Is Opioid Addiction a New Marketing Bonanza for Pharmas? 

If you saw this year’s Super Bowl game, you might have seen an unusual ad for a health problem you’ve never heard of: OIC—opioid-induced constipation. Maybe you’ve been fortunate enough to avoid the need for painkillers so you’ve never experienced this problem. Any pain patient or heroin addict knows all about it. Any drug derived from the opium poppy or a synthetic form of this drug (an opioid) causes constipation. In one survey of opioid users, 81% of patients reported constipation as a side effect.

Pharmaceutical companies have not missed the marketing opportunity offered by the number of people using these drugs for either temporary or chronic pain. The usual constipation remedies like senna or magnesium products may not resolve the situation. And so, in the last few years, pharmaceutical companies have been developing new remedies for this more-stubborn form of chemically-induced constipation.

Now we have:

Movantik from AstraZeneca and Daiichi Sankyo

Moventig from AstraZeneca

Relistor from Salix

Amitiza from Sucampo AG

These pharmaceutical companies are gearing up to capitalize on a very large customer base. As evidence: the estimated $5 million spent on the Super Bowl ad educating the public on opioid-induced constipation. No drugs were mentioned in the ad but the ad was “brought to you by” Daiichi Sankyo and AstraZeneca. 

A Google search right now on “opioid-induced constipation” brings more than 300,000 results, revealing the extensive preparations of this industry to announce this health condition to the public.

Four Classes of Opioid Users are Potential Customers

Pharmaceutical companies have four different sets of possible customers for these recently-developed or new drugs:

1. People with chronic pain who rely on painkillers to maintain an acceptable quality of life.

2. People abusing and/or addicted to pain medications.

3. People using and/or addicted to illicit opiates or opioids which would include opium, heroin and the new addition to this list: illicitly-manufactured fentanyl, an extremely strong painkiller. For many years, fentanyl was used in hospitals where the dosage could be strictly controlled. But now, unscrupulous chemists are manufacturing this deadly drug in their labs and distributing it on the street.

4. People being treated for addiction with medication-assisted treatment (MAT), such as methadone, buprenorphine or the buprenorphine-containing formula Suboxone and others. All these drugs are synthetic opioids, engineered to reduce their usual euphoric effects. All these drugs cause constipation in most users.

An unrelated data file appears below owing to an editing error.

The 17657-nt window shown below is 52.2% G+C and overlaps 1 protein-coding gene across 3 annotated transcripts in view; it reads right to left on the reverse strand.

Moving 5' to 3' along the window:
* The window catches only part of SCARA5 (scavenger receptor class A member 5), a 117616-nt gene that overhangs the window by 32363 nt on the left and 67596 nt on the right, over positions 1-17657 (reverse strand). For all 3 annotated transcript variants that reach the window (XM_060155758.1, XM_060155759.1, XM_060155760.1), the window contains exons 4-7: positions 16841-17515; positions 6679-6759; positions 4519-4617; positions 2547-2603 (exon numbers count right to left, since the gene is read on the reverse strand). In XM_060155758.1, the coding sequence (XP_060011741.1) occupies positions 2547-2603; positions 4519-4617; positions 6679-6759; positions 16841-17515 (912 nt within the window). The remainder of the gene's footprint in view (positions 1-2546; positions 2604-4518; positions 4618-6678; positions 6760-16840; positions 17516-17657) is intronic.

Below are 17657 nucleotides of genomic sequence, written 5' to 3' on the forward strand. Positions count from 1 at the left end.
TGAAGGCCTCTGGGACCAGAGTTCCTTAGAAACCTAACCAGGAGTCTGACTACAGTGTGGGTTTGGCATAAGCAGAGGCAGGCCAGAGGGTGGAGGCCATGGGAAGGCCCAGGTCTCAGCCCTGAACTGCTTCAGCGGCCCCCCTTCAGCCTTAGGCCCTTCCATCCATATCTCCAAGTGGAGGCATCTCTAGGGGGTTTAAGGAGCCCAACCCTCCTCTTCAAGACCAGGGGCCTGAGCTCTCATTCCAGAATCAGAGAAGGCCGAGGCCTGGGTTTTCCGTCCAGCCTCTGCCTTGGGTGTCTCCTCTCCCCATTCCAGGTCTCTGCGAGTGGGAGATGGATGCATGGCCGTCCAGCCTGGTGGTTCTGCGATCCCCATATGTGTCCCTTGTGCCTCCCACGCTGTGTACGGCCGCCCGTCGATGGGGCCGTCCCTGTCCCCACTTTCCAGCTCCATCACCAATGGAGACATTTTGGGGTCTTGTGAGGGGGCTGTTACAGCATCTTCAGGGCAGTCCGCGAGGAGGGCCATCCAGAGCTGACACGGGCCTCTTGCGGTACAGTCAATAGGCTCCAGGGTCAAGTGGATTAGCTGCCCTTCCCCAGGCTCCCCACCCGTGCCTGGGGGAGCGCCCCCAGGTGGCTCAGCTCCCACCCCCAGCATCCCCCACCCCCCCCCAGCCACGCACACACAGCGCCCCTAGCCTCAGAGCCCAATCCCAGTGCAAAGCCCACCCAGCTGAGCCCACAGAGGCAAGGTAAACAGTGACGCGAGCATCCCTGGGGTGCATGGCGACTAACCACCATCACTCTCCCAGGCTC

Currently, the federal government is proposing measures that will make MAT available to more people. That means that people who are being treated with MAT or who are addicted to painkillers or street opioids will need a constipation remedy for as long as these drugs are taken. However, if a person completes a program like Narconon where the goal is to help a person learn to enjoy life fully drug-free, one’s digestion and elimination can return to normal. No OIC, no constipation medications needed.

Response from Officials on This Ad’s Problems

Soon after this ad aired, a top White House official had a response. Chief of Staff Denis McDonough tweeted: “Next year, how about fewer ads that fuel opioid addiction and more on access to treatment.”

Dr. Andrew Kolodny, senior scientist at Brandeis University’s Heller School for Social Policy and Management stated, “You have these ads coming out normalizing long-term use of opioids for a chronic pain problem. There’s no question that their ads make this very dangerous and questionable medical practice seem normal.”

There is Another Choice

When people go to rehab and then fail afterwards, they may believe that sobriety is unattainable. Families may give up on a loved one being able to stay sober after rehab. Or a family may despair of even getting their loved one into treatment of any kind, MAT or otherwise. For these people, MAT may seem like the only solution.

At Narconon centers around the world, we know that it’s possible to get off all drugs of abuse and return to sobriety, brightness and alertness again. We know a person can recover his own personality and integrity. Our program is designed to bring out such improvements and more.

Anyone who feels restricted to an endless program of MAT or who has tried to break free from opiates and has failed—or if this is your first time trying—should call Narconon today to learn why this rehab program is different. Be Drug Free. For Good.


Karen Hadley

For more than a decade, Karen has been researching and writing about drug trafficking, drug abuse, addiction and recovery. She has also studied and written about policy issues related to drug treatment.